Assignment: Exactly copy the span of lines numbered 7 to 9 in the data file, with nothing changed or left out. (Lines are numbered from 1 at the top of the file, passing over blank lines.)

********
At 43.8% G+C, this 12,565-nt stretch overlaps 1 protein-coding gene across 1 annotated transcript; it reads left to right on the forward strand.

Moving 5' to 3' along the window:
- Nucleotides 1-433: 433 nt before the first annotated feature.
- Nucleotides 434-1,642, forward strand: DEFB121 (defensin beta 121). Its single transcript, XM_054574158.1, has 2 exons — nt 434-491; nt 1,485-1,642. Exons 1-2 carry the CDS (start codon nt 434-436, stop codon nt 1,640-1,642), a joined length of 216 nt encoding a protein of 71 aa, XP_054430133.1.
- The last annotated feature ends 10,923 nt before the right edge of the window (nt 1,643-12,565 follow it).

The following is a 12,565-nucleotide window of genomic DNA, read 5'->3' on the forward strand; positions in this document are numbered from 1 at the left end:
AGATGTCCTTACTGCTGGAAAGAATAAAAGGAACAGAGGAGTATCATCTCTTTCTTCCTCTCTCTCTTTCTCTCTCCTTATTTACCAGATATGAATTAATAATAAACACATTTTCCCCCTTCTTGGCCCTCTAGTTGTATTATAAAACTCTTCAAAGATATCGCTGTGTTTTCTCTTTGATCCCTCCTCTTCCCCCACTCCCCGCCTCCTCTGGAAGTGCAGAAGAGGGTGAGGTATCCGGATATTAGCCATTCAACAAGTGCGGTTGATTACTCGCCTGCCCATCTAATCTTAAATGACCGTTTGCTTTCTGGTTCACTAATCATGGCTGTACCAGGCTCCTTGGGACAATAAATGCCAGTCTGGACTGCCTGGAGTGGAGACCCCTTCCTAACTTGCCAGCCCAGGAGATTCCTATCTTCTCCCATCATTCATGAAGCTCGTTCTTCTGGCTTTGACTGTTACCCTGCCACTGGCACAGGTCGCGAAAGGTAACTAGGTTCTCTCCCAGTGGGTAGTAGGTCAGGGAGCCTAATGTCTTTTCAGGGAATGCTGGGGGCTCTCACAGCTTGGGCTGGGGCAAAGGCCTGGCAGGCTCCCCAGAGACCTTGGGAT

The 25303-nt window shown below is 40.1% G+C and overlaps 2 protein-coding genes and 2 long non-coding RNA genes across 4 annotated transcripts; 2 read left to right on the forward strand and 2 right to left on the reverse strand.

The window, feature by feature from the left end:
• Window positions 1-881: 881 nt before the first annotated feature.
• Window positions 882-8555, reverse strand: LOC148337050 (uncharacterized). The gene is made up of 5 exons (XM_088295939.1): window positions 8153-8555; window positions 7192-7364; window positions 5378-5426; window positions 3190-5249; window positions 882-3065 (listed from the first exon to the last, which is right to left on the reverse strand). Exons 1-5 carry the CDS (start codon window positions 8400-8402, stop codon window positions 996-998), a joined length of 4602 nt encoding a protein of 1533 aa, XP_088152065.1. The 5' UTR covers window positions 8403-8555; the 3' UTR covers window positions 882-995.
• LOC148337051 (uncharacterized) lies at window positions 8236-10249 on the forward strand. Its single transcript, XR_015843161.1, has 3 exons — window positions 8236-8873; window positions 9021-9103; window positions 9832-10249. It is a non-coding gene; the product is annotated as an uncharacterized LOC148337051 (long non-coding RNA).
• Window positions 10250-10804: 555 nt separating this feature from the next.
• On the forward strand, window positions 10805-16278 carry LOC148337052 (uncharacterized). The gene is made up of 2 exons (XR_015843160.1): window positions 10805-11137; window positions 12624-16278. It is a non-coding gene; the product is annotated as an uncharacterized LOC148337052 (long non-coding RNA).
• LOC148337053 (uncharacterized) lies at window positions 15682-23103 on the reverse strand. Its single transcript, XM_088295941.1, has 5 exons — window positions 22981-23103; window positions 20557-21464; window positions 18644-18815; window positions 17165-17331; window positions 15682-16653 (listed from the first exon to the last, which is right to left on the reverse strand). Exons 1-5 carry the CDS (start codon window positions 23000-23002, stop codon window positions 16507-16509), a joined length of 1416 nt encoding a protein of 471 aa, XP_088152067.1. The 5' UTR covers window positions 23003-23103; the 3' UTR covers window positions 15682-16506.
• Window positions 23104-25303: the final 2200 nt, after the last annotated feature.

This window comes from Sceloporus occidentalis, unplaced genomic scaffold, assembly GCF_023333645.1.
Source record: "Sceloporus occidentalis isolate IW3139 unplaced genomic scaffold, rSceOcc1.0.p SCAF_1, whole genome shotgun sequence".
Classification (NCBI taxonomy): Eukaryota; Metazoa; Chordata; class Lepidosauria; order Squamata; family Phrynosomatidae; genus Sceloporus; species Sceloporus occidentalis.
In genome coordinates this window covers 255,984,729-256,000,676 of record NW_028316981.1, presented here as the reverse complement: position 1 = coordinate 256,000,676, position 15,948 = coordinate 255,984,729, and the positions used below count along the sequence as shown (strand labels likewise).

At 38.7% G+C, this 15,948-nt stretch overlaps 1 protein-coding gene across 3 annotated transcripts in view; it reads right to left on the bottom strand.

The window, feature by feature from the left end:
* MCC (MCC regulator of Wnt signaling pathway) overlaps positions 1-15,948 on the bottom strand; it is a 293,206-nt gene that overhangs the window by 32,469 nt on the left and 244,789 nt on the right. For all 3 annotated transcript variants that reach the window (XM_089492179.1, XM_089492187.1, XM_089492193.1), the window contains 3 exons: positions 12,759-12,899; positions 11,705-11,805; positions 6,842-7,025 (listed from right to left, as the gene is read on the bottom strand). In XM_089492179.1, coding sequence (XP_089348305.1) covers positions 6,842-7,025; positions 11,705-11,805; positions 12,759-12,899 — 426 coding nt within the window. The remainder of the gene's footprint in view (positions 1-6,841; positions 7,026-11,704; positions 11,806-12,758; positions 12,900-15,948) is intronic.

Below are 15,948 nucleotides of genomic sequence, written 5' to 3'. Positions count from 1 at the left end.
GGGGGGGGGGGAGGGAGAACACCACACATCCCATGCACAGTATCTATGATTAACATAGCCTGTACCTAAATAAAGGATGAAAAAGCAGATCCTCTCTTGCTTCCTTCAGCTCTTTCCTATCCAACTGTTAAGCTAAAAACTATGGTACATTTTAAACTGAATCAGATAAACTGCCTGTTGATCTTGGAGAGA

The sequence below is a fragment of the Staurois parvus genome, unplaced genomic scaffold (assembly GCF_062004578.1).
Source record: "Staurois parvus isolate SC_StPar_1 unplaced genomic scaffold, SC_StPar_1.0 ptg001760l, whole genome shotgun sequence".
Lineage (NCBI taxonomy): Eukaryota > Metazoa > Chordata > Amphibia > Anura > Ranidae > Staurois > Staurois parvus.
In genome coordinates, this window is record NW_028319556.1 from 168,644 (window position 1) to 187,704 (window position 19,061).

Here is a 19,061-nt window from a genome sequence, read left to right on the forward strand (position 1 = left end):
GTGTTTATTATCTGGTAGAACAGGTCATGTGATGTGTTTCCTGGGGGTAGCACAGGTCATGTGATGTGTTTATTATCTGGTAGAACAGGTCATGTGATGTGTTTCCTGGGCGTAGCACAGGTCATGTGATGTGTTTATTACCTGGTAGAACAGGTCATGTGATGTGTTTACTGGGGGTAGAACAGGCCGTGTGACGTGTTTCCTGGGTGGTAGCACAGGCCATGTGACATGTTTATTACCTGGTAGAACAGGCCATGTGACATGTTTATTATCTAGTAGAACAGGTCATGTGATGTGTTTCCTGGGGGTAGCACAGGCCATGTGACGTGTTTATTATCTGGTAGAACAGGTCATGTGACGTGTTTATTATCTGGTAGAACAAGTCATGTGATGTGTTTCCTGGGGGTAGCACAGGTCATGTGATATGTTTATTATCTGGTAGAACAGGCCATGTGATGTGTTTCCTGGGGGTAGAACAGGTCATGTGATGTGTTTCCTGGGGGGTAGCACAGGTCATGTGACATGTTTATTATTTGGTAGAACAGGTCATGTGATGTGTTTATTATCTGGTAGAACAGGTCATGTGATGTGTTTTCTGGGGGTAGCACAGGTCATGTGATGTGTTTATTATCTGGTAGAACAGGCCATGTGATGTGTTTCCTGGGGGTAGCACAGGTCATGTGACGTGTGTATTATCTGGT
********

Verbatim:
AGATGTCCTTACTGCTGGAAAGAATAAAAGGAACAGAGGAGTATCATCTCTTTCTTCCTCTCTCTCTTTCTCTCTCCTTATTTACCAGATATGAATTAATAATAAACACATTTTCCCCCTTCTTGGCCCTCTAGTTGTATTATAAAACTCTTCAAAGATATCGCTGTGTTTTCTCTTTGATCCCTCCTCTTCCCCCACTCCCCGCCTCCTCTGGAAGTGCAGAAGAGGGTGAGGTATCCGGATATTAGCCATTCAACAAGTGCGGTTGATTACTCGCCTGCCCATCTAATCTTAAATGACCGTTTGCTTTCTGGTTCACTAATCATGGCTGTACCAGGCTCCTTGGGACAATAAATGCCAGTCTGGACTGCCTGGAGTGGAGACCCCTTCCTAACTTGCCAGCCCAGGAGATTCCTATCTTCTCCCATCATTCATGAAGCTCGTTCTTCTGGCTTTGACTGTTACCCTGCCACTGGCACAGGTCGCGAAAGGTAACTAGGTTCTCTCCCAGTGGGTAGTAGGTCAGGGAGCCTAATGTCTTTTCAGGGAATGCTGGGGGCTCTCACAGCTTGGGCTGGGGCAAAGGCCTGGCAGGCTCCCCAGAGACCTTGGGAT

The 25303-nt window shown below is 40.1% G+C and overlaps 2 protein-coding genes and 2 long non-coding RNA genes across 4 annotated transcripts; 2 read left to right on the forward strand and 2 right to left on the reverse strand.

The window, feature by feature from the left end: